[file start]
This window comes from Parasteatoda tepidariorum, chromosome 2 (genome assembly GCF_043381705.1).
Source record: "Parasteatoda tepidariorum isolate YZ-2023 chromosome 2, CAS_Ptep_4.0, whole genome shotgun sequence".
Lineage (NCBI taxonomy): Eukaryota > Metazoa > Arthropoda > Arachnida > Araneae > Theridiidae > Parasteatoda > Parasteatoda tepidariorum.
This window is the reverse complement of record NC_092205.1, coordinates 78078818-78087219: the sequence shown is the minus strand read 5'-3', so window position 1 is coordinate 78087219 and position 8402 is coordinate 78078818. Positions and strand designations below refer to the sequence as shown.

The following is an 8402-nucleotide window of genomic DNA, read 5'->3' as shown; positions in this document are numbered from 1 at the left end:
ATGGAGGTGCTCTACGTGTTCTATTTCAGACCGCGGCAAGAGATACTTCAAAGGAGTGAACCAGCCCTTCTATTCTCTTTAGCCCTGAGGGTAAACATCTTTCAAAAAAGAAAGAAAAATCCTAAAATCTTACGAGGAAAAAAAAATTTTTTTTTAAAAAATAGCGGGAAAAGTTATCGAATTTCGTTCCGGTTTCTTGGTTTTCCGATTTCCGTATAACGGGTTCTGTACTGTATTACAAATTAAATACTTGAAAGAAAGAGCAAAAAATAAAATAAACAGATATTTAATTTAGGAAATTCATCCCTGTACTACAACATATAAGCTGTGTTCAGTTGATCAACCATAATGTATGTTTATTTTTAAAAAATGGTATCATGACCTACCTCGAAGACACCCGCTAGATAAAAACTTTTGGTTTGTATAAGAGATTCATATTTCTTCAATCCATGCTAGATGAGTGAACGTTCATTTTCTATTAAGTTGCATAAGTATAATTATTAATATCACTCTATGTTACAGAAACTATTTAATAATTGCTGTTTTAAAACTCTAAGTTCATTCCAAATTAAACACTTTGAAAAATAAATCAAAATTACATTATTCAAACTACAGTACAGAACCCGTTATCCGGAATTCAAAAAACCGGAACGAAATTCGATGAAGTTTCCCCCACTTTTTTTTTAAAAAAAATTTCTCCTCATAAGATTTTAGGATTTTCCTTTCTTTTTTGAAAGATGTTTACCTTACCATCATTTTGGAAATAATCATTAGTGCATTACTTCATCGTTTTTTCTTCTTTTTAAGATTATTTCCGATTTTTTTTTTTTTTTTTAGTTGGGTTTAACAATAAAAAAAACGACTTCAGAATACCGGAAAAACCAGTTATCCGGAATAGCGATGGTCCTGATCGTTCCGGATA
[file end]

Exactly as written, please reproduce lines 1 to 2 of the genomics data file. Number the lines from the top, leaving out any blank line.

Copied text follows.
This window comes from Parasteatoda tepidariorum, chromosome 2 (genome assembly GCF_043381705.1).
Source record: "Parasteatoda tepidariorum isolate YZ-2023 chromosome 2, CAS_Ptep_4.0, whole genome shotgun sequence".